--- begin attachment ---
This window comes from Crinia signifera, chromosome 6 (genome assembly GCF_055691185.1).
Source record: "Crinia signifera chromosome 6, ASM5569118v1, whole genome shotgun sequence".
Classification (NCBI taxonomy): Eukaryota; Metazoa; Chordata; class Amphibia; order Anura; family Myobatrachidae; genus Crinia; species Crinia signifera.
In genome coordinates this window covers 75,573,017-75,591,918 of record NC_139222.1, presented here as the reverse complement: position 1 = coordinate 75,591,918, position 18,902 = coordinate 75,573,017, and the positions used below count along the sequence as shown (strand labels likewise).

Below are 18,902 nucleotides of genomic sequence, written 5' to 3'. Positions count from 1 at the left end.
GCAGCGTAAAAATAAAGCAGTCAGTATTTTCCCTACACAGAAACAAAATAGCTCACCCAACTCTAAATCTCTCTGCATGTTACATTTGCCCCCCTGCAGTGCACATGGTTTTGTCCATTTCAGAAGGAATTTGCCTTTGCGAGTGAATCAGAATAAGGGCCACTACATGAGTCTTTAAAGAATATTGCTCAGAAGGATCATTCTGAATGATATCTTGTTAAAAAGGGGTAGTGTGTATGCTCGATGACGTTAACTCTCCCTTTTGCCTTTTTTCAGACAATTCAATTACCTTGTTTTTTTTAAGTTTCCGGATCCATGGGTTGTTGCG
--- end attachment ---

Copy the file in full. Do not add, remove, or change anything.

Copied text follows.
This window comes from Crinia signifera, chromosome 6 (genome assembly GCF_055691185.1).
Source record: "Crinia signifera chromosome 6, ASM5569118v1, whole genome shotgun sequence".
Classification (NCBI taxonomy): Eukaryota; Metazoa; Chordata; class Amphibia; order Anura; family Myobatrachidae; genus Crinia; species Crinia signifera.
In genome coordinates this window covers 75,573,017-75,591,918 of record NC_139222.1, presented here as the reverse complement: position 1 = coordinate 75,591,918, position 18,902 = coordinate 75,573,017, and the positions used below count along the sequence as shown (strand labels likewise).

Below are 18,902 nucleotides of genomic sequence, written 5' to 3'. Positions count from 1 at the left end.
GCAGCGTAAAAATAAAGCAGTCAGTATTTTCCCTACACAGAAACAAAATAGCTCACCCAACTCTAAATCTCTCTGCATGTTACATTTGCCCCCCTGCAGTGCACATGGTTTTGTCCATTTCAGAAGGAATTTGCCTTTGCGAGTGAATCAGAATAAGGGCCACTACATGAGTCTTTAAAGAATATTGCTCAGAAGGATCATTCTGAATGATATCTTGTTAAAAAGGGGTAGTGTGTATGCTCGATGACGTTAACTCTCCCTTTTGCCTTTTTTCAGACAATTCAATTACCTTGTTTTTTTTAAGTTTCCGGATCCATGGGTTGTTGCG